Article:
Late-Onset Sepsis in Very Low Birth Weight Infants

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BACKGROUND AND OBJECTIVES: Late–onset sepsis is associated with significant morbidity and mortality among very low birth weight (VLBW) infants. Our objective was to determine risk factors associated with late-onset sepsis and to present temporal trends in overall and pathogen-specific rates. METHODS: Population-based study by the Israel Neonatal Network on VLBW infants (#1500 g) born between 1995 and 2019. Late-onset sepsis required clinical symptoms and microbiologic confirmation. Bivariate and multivariable analyses were performed to identify risk factors. The study period was divided into 4 epochs. Overall and pathogen-specific late-onset sepsis rates for each epoch were compared. RESULTS: The study population comprised 31 612 VLBW infants, of whom 7423 (23.5%) had late-onset sepsis. An increased adjusted risk of late-onset sepsis was associated with gestational age <27 w (odds ratio [OR] 8.90, 95% confidence interval [CI] 7.85–10.09) and delivery room resuscitation (OR 1.43, 95% CI 1.34–1.52) and a decreased adjusted risk among infants born between 2013 and 2019 (OR 0.32, 95% CI 0.29–0.35). Late-onset sepsis rates declined from 29.5% in 1995 to 2000 to 13.0% in 2013 to 2019. Gram-negative and fungal rates decreased in all epochs, whereas gram-positive rates decreased only in the last epoch. The adjusted hazard ratios (95% CI) decreased in the 2013 to 2019 versus 1995 to 2000 epochs and were: all late-onset sepsis, 0.40 (0.37–0.43); gram-positive, 0.47 (0.37–0.59); gram-negative, 0.54 (0.48–0.61); fungal, 0.17 (0.12–0.22). CONCLUSIONS: The strongest risk factor for late-onset sepsis was gestational age <27 w. Over a 25-year period, the pathogen-specific rates of late-onset sepsis among VLBW infants decreased approximately twofold for gram-positive and gram-negative bacterial infections and sixfold for fungal infections.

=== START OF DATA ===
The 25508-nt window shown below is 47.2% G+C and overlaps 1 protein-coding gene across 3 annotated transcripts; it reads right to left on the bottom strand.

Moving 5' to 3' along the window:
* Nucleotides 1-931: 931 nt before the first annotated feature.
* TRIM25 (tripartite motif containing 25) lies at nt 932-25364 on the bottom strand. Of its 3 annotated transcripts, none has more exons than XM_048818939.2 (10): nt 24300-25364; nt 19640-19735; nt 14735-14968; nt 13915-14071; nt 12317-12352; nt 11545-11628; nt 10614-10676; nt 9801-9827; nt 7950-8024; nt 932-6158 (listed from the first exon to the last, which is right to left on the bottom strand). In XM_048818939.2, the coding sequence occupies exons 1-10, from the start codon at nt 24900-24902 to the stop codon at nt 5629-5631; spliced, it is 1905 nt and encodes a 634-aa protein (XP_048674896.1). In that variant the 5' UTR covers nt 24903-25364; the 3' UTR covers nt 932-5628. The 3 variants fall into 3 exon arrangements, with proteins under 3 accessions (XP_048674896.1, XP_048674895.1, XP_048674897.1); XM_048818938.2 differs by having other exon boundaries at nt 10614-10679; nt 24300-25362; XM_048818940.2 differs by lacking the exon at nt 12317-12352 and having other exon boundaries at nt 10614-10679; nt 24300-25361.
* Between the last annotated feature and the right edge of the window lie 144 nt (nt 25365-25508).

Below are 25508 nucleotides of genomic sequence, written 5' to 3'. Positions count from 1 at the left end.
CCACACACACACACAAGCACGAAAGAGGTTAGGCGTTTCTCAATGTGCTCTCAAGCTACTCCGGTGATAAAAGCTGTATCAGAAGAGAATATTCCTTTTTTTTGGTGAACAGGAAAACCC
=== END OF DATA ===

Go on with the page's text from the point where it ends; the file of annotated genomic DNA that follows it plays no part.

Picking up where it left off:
Original languageEnglish
Article numbere2023062223
Issue number5
StatePublished - Nov 2023

All Science Journal Classification (ASJC) codes

  • Pediatrics, Perinatology, and Child Health


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